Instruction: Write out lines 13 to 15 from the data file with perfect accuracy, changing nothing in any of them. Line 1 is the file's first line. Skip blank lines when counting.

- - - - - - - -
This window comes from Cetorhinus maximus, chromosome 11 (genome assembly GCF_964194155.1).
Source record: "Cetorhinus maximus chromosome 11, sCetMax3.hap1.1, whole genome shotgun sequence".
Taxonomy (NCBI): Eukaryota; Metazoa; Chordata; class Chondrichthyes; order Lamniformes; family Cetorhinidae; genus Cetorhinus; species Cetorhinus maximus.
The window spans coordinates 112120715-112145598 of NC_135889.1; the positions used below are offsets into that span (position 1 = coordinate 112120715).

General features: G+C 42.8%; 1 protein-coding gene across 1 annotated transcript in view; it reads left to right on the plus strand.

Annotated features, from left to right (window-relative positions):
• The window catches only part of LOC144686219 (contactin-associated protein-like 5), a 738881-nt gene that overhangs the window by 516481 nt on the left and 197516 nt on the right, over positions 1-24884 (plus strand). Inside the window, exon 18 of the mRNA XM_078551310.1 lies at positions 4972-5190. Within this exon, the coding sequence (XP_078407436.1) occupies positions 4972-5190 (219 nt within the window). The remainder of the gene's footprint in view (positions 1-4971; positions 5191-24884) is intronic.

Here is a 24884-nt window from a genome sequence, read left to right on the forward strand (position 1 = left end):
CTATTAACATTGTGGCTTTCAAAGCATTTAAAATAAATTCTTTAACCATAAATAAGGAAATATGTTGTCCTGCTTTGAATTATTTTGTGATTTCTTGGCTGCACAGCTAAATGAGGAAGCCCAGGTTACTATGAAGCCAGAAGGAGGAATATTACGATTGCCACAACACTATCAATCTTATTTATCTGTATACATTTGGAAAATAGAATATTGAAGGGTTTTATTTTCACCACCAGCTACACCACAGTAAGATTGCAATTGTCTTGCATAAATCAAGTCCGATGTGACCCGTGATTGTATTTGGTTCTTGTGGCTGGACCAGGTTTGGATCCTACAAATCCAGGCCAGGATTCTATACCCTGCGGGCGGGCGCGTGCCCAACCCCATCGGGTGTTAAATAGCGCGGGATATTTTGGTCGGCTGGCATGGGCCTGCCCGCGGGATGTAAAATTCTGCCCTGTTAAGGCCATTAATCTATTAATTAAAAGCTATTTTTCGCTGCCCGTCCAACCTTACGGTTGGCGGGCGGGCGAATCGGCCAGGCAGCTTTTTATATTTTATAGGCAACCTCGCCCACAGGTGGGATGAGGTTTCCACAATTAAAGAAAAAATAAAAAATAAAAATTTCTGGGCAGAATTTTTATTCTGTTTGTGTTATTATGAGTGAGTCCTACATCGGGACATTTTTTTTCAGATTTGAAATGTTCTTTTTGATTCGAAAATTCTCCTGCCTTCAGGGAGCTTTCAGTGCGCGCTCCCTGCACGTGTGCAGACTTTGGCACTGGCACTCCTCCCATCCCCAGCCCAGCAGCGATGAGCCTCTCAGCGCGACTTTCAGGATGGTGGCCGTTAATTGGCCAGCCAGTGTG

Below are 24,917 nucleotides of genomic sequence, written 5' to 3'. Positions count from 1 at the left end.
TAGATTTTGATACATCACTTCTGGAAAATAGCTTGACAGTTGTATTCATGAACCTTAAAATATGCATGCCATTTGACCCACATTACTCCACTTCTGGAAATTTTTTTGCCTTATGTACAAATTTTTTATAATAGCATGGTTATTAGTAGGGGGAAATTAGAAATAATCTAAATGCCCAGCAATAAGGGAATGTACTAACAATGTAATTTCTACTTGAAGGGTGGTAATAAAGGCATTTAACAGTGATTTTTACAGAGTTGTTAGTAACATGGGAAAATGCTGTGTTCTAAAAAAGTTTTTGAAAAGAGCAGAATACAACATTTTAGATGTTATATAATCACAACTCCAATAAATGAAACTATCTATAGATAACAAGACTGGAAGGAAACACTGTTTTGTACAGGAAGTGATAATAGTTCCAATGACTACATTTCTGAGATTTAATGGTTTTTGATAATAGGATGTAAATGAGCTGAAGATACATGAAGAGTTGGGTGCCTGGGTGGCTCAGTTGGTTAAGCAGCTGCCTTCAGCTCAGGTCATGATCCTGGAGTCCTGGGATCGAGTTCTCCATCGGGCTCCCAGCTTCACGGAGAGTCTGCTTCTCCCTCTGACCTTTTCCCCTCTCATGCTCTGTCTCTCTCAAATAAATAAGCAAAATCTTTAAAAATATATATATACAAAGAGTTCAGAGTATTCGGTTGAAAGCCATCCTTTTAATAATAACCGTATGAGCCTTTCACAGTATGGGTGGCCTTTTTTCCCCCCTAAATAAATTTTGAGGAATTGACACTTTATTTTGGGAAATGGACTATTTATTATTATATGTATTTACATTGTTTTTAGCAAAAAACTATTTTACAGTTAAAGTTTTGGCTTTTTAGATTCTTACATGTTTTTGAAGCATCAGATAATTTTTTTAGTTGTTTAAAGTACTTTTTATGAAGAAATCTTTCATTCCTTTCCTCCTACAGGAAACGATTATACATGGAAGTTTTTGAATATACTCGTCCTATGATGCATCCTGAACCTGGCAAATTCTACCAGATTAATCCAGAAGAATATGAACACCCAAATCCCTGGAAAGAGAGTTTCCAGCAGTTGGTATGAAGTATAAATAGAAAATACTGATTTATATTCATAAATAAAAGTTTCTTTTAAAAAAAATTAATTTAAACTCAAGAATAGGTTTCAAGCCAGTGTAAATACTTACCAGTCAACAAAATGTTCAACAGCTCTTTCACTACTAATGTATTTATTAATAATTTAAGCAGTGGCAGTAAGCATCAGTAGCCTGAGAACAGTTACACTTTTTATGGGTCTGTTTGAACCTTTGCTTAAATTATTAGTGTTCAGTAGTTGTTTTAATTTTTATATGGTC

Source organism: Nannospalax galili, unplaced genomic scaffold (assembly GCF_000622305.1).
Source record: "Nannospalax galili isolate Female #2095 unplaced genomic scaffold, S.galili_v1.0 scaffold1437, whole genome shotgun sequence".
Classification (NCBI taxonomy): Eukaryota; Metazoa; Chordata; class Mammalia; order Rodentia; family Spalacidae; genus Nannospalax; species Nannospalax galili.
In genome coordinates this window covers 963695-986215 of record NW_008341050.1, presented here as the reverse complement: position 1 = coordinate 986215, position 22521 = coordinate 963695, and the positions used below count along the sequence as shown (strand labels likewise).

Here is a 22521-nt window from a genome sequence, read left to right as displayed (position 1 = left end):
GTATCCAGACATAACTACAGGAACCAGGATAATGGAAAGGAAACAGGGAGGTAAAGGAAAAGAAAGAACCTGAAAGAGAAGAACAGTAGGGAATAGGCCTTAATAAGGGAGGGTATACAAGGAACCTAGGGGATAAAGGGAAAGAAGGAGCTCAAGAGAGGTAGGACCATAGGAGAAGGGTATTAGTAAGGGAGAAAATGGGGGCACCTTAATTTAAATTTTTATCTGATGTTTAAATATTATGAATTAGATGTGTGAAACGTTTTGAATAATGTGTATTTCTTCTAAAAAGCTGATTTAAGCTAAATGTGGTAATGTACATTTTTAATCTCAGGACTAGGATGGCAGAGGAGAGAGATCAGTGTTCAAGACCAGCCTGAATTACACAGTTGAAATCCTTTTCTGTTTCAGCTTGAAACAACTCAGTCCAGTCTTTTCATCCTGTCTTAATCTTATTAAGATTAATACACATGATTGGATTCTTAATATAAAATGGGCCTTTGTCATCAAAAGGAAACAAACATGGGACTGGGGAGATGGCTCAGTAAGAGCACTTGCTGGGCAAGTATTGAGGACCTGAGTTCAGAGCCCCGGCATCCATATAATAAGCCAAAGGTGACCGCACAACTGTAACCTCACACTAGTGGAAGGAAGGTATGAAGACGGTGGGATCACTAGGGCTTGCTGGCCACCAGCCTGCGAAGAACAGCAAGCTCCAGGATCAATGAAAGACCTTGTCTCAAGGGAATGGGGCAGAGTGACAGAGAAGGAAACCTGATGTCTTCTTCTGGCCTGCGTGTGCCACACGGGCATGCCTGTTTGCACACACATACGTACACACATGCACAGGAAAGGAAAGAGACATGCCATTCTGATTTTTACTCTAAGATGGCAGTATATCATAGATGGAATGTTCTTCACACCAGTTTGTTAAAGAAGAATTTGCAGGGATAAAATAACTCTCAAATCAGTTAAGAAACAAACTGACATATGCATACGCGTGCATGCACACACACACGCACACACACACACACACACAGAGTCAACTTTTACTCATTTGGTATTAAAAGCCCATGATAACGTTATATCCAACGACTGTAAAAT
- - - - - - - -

Source record: "Nannospalax galili isolate Female #2095 unplaced genomic scaffold, S.galili_v1.0 scaffold1437, whole genome shotgun sequence".
Classification (NCBI taxonomy): Eukaryota; Metazoa; Chordata; class Mammalia; order Rodentia; family Spalacidae; genus Nannospalax; species Nannospalax galili.
In genome coordinates this window covers 963695-986215 of record NW_008341050.1, presented here as the reverse complement: position 1 = coordinate 986215, position 22521 = coordinate 963695, and the positions used below count along the sequence as shown (strand labels likewise).